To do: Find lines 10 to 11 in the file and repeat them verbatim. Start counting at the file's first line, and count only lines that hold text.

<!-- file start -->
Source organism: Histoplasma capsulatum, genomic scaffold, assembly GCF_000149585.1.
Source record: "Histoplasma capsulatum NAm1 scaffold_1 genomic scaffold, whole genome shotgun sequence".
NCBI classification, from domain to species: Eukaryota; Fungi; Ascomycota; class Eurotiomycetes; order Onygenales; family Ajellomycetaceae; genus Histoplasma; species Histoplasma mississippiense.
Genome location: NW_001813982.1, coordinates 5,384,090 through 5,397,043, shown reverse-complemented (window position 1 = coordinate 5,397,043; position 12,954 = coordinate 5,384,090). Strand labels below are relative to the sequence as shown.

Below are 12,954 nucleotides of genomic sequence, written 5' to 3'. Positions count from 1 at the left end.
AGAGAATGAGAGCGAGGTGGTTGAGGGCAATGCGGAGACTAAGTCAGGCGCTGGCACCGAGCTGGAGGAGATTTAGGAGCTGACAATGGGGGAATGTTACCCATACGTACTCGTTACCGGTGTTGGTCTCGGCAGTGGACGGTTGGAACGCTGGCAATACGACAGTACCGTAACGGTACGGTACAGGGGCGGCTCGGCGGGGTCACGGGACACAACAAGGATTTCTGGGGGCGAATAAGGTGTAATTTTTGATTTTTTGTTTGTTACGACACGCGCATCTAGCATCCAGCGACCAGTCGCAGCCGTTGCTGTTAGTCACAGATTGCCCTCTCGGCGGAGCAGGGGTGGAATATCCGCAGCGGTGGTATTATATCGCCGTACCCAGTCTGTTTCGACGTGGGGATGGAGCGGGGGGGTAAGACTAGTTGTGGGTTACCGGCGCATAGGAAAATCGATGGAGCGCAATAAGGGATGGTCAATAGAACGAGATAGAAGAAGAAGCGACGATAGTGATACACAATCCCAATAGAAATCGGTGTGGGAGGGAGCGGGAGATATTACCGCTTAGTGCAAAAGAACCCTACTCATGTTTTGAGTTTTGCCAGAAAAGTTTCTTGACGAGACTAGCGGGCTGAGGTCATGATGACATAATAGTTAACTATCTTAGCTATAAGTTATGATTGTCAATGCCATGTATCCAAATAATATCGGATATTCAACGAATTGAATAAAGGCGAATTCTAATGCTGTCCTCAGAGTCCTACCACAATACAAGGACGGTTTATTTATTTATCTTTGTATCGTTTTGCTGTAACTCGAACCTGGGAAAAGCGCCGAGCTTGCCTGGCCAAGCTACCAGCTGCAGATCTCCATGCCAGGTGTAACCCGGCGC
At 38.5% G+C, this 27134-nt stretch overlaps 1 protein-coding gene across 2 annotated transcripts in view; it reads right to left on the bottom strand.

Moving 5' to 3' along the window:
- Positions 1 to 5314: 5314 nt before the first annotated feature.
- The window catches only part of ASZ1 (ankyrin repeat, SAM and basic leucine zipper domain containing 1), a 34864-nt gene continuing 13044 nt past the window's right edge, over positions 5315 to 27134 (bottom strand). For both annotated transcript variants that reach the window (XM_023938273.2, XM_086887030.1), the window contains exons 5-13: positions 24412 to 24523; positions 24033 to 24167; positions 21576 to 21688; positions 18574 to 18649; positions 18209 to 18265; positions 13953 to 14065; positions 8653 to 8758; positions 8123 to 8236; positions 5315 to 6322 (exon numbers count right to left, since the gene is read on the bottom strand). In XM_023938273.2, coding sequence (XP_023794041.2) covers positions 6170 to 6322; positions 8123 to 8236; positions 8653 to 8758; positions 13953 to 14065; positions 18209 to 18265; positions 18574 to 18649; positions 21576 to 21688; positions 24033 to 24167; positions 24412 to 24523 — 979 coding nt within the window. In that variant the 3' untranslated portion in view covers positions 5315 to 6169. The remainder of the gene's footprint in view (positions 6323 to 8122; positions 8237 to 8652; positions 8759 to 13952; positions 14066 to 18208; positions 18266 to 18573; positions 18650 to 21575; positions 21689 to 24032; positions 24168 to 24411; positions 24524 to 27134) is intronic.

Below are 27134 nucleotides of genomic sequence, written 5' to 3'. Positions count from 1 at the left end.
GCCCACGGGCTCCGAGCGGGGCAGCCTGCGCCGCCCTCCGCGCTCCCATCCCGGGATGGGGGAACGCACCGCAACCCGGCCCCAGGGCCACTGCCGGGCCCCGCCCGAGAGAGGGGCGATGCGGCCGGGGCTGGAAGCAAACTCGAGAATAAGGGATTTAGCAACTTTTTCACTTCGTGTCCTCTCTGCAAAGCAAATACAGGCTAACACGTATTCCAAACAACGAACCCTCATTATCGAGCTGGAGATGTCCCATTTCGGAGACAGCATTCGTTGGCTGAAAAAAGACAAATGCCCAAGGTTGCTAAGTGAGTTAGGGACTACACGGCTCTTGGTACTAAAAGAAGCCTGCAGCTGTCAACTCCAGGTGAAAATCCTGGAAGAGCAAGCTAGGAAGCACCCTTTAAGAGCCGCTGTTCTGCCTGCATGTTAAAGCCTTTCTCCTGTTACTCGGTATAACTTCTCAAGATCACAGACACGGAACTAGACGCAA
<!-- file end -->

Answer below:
- The window catches only part of ASZ1 (ankyrin repeat, SAM and basic leucine zipper domain containing 1), a 34864-nt gene continuing 13044 nt past the window's right edge, over positions 5315 to 27134 (bottom strand). For both annotated transcript variants that reach the window (XM_023938273.2, XM_086887030.1), the window contains exons 5-13: positions 24412 to 24523; positions 24033 to 24167; positions 21576 to 21688; positions 18574 to 18649; positions 18209 to 18265; positions 13953 to 14065; positions 8653 to 8758; positions 8123 to 8236; positions 5315 to 6322 (exon numbers count right to left, since the gene is read on the bottom strand). In XM_023938273.2, coding sequence (XP_023794041.2) covers positions 6170 to 6322; positions 8123 to 8236; positions 8653 to 8758; positions 13953 to 14065; positions 18209 to 18265; positions 18574 to 18649; positions 21576 to 21688; positions 24033 to 24167; positions 24412 to 24523 — 979 coding nt within the window. In that variant the 3' untranslated portion in view covers positions 5315 to 6169. The remainder of the gene's footprint in view (positions 6323 to 8122; positions 8237 to 8652; positions 8759 to 13952; positions 14066 to 18208; positions 18266 to 18573; positions 18650 to 21575; positions 21689 to 24032; positions 24168 to 24411; positions 24524 to 27134) is intronic.

Below are 27134 nucleotides of genomic sequence, written 5' to 3'. Positions count from 1 at the left end.